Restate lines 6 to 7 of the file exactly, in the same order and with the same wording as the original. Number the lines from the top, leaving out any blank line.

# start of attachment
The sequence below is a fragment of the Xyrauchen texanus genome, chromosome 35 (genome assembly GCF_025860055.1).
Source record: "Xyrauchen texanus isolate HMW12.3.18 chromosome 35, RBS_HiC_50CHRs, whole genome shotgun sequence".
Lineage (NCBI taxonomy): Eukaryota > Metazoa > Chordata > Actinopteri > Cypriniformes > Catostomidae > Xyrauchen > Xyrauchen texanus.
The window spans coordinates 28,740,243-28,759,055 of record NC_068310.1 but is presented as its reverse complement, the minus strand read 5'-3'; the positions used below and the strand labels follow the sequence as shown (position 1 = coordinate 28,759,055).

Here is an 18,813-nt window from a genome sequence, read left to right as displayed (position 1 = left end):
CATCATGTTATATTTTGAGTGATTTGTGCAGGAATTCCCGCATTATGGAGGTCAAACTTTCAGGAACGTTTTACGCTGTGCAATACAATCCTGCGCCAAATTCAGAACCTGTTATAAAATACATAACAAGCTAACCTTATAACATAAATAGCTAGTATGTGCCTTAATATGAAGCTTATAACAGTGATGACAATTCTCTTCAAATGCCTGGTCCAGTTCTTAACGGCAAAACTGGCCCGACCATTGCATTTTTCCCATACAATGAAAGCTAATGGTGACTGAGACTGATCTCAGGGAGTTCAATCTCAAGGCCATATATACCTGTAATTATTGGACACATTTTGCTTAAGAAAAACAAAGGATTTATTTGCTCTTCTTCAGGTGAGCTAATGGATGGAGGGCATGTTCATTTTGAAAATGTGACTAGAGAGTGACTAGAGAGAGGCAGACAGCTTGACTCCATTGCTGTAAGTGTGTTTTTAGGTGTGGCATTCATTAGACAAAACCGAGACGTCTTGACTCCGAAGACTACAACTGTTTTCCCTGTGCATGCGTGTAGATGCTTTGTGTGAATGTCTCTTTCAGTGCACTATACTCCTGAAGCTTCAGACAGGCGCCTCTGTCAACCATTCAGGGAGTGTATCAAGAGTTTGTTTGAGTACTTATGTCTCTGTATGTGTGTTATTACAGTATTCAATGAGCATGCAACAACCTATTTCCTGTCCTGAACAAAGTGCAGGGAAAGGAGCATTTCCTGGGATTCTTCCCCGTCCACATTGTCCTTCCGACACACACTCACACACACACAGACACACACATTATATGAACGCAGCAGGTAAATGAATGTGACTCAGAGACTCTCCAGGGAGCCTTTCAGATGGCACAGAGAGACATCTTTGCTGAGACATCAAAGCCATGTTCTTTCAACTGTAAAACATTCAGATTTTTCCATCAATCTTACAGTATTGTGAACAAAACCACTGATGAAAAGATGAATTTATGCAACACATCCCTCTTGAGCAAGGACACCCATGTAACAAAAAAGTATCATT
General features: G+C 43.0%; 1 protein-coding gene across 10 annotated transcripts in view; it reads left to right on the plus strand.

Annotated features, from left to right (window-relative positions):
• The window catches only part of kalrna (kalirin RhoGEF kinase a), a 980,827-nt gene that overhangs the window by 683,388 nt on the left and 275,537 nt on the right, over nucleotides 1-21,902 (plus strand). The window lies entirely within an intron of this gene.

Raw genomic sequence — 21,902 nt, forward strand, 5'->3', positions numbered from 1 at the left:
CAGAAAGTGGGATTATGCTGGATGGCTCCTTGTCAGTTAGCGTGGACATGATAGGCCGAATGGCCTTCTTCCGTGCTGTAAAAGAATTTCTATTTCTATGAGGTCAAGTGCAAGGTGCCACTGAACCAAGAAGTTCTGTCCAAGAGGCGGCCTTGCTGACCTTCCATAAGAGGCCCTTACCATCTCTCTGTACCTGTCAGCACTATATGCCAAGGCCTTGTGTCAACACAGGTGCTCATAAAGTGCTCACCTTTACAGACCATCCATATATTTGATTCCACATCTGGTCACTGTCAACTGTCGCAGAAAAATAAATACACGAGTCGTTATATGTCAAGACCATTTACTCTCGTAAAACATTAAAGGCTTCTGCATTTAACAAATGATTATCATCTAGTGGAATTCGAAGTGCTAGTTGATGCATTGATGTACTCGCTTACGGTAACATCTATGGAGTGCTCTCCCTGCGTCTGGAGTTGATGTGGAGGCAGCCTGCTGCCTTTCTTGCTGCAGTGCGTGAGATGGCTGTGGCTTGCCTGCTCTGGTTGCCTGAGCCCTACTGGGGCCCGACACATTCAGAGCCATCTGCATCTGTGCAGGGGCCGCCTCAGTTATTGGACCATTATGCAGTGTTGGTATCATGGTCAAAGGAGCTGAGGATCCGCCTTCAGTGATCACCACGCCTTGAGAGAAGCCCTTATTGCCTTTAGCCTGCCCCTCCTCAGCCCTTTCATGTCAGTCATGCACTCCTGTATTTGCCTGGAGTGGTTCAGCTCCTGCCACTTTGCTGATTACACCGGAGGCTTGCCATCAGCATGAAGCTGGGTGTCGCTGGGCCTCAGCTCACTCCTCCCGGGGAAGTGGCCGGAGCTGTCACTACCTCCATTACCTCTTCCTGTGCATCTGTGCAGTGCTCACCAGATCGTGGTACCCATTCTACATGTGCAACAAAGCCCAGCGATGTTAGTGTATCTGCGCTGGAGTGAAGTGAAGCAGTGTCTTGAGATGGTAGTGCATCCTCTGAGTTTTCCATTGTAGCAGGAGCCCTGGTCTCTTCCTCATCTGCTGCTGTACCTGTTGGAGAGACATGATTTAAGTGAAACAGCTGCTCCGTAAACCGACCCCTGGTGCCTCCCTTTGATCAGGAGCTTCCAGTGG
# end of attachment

CATCATGTTATATTTTGAGTGATTTGTGCAGGAATTCCCGCATTATGGAGGTCAAACTTTCAGGAACGTTTTACGCTGTGCAATACAATCCTGCGCCAAATTCAGAACCTGTTATAAAATACATAACAAGCTAACCTTATAACATAAATAGCTAGTATGTGCCTTAATATGAAGCTTATAACAGTGATGACAATTCTCTTCAAATGCCTGGTCCAGTTCTTAACGGCAAAACTGGCCCGACCATTGCATTTTTCCCATACAATGAAAGCTAATGGTGACTGAGACTGATCTCAGGGAGTTCAATCTCAAGGCCATATATACCTGTAATTATTGGACACATTTTGCTTAAGAAAAACAAAGGATTTATTTGCTCTTCTTCAGGTGAGCTAATGGATGGAGGGCATGTTCATTTTGAAAATGTGACTAGAGAGTGACTAGAGAGAGGCAGACAGCTTGACTCCATTGCTGTAAGTGTGTTTTTAGGTGTGGCATTCATTAGACAAAACCGAGACGTCTTGACTCCGAAGACTACAACTGTTTTCCCTGTGCATGCGTGTAGATGCTTTGTGTGAATGTCTCTTTCAGTGCACTATACTCCTGAAGCTTCAGACAGGCGCCTCTGTCAACCATTCAGGGAGTGTATCAAGAGTTTGTTTGAGTACTTATGTCTCTGTATGTGTGTTATTACAGTATTCAATGAGCATGCAACAACCTATTTCCTGTCCTGAACAAAGTGCAGGGAAAGGAGCATTTCCTGGGATTCTTCCCCGTCCACATTGTCCTTCCGACACACACTCACACACACACAGACACACACATTATATGAACGCAGCAGGTAAATGAATGTGACTCAGAGACTCTCCAGGGAGCCTTTCAGATGGCACAGAGAGACATCTTTGCTGAGACATCAAAGCCATGTTCTTTCAACTGTAAAACATTCAGATTTTTCCATCAATCTTACAGTATTGTGAACAAAACCACTGATGAAAAGATGAATTTATGCAACACATCCCTCTTGAGCAAGGACACCCATGTAACAAAAAAGTATCATT
General features: G+C 43.0%; 1 protein-coding gene across 10 annotated transcripts in view; it reads left to right on the plus strand.